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Nintendo evaluating new business, "studying" smart devices

Nintendo is feeling the pressure of its latest poor fiscal report

Nintendo CEO Satoru Iwata has been reacting today to the company's poorer than expected financial results in which Wii U forecasts were slashed significantly. It appears that Nintendo is going to have a third consecutive annual operating loss and the company is aware that it needs to act.

"We are thinking about a new business structure," Iwata said at a press conference today in Osaka, Japan, according to Bloomberg. "Given the expansion of smart devices, we are naturally studying how smart devices can be used to grow the game-player business. It's not as simple as enabling Mario to move on a smartphone."

Putting Nintendo games on smartphones is something that many analysts have been pushing for in recent months. "The video-game market has moved into smartphones and tablets," said Mitsushige Akino, chief fund manager at Ichiyoshi Asset Management Co. "Nintendo needs to expand from their current hardware business model. It's a structural problem."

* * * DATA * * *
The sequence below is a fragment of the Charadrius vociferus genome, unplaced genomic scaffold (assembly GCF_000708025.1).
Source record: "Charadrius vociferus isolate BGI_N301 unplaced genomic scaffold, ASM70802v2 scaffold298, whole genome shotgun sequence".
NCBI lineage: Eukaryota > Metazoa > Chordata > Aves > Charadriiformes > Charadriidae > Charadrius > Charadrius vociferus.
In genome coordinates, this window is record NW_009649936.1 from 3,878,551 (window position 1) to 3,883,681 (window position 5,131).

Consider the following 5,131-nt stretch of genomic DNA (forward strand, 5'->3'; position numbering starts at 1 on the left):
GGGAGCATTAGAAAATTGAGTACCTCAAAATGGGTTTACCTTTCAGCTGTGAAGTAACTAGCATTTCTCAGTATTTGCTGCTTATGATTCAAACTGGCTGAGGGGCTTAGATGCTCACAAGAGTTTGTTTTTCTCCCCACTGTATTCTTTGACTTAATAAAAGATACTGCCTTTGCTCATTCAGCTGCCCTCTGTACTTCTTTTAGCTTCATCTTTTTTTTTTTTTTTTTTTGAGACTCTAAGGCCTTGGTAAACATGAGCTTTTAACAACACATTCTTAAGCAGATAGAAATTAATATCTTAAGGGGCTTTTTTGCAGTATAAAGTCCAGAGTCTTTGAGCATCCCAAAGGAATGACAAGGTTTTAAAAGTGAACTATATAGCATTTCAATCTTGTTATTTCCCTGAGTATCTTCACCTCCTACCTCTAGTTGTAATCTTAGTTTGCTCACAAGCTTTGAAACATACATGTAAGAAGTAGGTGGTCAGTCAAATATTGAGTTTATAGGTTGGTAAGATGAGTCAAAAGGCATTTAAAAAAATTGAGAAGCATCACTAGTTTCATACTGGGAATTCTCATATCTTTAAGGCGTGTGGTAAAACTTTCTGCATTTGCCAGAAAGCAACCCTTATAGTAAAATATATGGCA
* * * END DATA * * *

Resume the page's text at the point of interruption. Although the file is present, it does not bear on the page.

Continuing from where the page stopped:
Nintendo, however, has always said that its games will only be playable on its own hardware. While it's certainly possible to program some Nintendo games to work on a smartphone's touchscreen, Nintendo's philosophy is that the quality of its first-party titles would be compromised if not on Nintendo hardware. It'll be interesting to see what conclusion Nintendo's study yields.

Regardless, something must be done to stop the bleeding. "We cannot continue a business without winning," Iwata added. "We must take a skeptical approach whether we can still simply make game players, offer them in the same way as in the past for 20,000 yen or 30,000 yen, and sell titles for a couple of thousand yen each."

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James Brightman


James Brightman has been covering the games industry since 2003 and has been an avid gamer since the days of Atari and Intellivision. He was previously EIC and co-founder of IndustryGamers and spent several years leading GameDaily Biz at AOL prior to that.